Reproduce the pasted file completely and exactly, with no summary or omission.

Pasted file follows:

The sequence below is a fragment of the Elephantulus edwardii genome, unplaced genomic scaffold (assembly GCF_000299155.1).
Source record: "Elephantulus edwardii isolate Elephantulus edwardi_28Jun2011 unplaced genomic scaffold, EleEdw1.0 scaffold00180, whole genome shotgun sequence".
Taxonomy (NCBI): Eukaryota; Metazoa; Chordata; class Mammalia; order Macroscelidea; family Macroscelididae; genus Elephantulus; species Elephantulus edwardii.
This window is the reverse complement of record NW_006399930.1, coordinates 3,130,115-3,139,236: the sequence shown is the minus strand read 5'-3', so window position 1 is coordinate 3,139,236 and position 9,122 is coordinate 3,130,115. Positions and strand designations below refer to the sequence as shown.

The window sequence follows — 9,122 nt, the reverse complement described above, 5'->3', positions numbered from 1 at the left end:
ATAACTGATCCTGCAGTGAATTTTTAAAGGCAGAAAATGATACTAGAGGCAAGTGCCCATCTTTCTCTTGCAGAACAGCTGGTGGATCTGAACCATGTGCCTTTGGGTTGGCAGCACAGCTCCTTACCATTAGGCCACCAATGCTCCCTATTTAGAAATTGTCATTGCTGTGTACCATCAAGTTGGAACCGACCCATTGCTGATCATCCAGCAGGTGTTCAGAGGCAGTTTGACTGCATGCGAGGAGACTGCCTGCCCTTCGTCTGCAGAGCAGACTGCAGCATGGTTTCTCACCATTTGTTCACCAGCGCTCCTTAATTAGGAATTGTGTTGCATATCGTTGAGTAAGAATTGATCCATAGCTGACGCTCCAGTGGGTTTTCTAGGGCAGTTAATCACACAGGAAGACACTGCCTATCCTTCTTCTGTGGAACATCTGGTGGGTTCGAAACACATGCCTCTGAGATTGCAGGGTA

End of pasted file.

The sequence below is a fragment of the Elephantulus edwardii genome, unplaced genomic scaffold (assembly GCF_000299155.1).
Source record: "Elephantulus edwardii isolate Elephantulus edwardi_28Jun2011 unplaced genomic scaffold, EleEdw1.0 scaffold00180, whole genome shotgun sequence".
Taxonomy (NCBI): Eukaryota; Metazoa; Chordata; class Mammalia; order Macroscelidea; family Macroscelididae; genus Elephantulus; species Elephantulus edwardii.
This window is the reverse complement of record NW_006399930.1, coordinates 3,130,115-3,139,236: the sequence shown is the minus strand read 5'-3', so window position 1 is coordinate 3,139,236 and position 9,122 is coordinate 3,130,115. Positions and strand designations below refer to the sequence as shown.

The window sequence follows — 9,122 nt, the reverse complement described above, 5'->3', positions numbered from 1 at the left end:
ATAACTGATCCTGCAGTGAATTTTTAAAGGCAGAAAATGATACTAGAGGCAAGTGCCCATCTTTCTCTTGCAGAACAGCTGGTGGATCTGAACCATGTGCCTTTGGGTTGGCAGCACAGCTCCTTACCATTAGGCCACCAATGCTCCCTATTTAGAAATTGTCATTGCTGTGTACCATCAAGTTGGAACCGACCCATTGCTGATCATCCAGCAGGTGTTCAGAGGCAGTTTGACTGCATGCGAGGAGACTGCCTGCCCTTCGTCTGCAGAGCAGACTGCAGCATGGTTTCTCACCATTTGTTCACCAGCGCTCCTTAATTAGGAATTGTGTTGCATATCGTTGAGTAAGAATTGATCCATAGCTGACGCTCCAGTGGGTTTTCTAGGGCAGTTAATCACACAGGAAGACACTGCCTATCCTTCTTCTGTGGAACATCTGGTGGGTTCGAAACACATGCCTCTGAGATTGCAGGGTA